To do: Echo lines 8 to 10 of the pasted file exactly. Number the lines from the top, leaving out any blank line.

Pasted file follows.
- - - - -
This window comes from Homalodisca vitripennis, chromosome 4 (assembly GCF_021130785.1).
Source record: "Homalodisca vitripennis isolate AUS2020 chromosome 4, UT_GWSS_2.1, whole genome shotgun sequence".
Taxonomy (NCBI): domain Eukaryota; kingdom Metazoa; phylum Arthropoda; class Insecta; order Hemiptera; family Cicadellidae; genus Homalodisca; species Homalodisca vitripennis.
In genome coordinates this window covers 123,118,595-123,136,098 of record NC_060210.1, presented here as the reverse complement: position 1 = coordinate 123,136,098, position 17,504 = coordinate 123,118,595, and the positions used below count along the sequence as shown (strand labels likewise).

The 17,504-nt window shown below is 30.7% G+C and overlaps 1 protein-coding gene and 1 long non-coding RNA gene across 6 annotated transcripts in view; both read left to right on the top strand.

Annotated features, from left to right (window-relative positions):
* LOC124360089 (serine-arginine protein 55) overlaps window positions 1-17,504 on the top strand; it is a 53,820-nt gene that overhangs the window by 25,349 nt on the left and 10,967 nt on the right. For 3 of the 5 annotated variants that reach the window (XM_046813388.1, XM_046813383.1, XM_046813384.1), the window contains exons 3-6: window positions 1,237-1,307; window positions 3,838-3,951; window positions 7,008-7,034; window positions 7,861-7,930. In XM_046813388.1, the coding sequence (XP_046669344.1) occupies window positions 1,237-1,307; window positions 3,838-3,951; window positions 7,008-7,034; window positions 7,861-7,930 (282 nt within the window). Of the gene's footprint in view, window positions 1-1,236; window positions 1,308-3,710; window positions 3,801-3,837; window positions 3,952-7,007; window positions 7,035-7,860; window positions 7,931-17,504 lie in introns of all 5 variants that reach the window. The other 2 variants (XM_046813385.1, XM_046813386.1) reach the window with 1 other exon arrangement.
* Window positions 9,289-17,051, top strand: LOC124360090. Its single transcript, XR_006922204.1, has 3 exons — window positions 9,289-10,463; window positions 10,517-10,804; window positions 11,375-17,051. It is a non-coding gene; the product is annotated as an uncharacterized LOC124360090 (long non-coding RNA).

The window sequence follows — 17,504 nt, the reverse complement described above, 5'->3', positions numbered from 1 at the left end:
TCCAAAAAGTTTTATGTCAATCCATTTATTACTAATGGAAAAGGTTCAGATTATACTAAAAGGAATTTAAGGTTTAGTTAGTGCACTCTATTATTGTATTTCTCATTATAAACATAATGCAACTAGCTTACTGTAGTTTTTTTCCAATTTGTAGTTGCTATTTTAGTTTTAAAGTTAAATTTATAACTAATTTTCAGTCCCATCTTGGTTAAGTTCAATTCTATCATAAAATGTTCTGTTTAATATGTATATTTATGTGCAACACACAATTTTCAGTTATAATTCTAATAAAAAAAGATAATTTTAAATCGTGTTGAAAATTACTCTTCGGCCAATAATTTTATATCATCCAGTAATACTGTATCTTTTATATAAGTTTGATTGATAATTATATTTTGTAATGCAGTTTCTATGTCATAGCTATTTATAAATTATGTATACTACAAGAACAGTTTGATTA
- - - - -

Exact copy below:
* Window positions 9,289-17,051, top strand: LOC124360090. Its single transcript, XR_006922204.1, has 3 exons — window positions 9,289-10,463; window positions 10,517-10,804; window positions 11,375-17,051. It is a non-coding gene; the product is annotated as an uncharacterized LOC124360090 (long non-coding RNA).

The window sequence follows — 17,504 nt, the reverse complement described above, 5'->3', positions numbered from 1 at the left end:
TCCAAAAAGTTTTATGTCAATCCATTTATTACTAATGGAAAAGGTTCAGATTATACTAAAAGGAATTTAAGGTTTAGTTAGTGCACTCTATTATTGTATTTCTCATTATAAACATAATGCAACTAGCTTACTGTAGTTTTTTTCCAATTTGTAGTTGCTATTTTAGTTTTAAAGTTAAATTTATAACTAATTTTCAGTCCCATCTTGGTTAAGTTCAATTCTATCATAAAATGTTCTGTTTAATATGTATATTTATGTGCAACACACAATTTTCAGTTATAATTCTAATAAAAAAAGATAATTTTAAATCGTGTTGAAAATTACTCTTCGGCCAATAATTTTATATCATCCAGTAATACTGTATCTTTTATATAAGTTTGATTGATAATTATATTTTGTAATGCAGTTTCTATGTCATAGCTATTTATAAATTATGTATACTACAAGAACAGTTTGATTA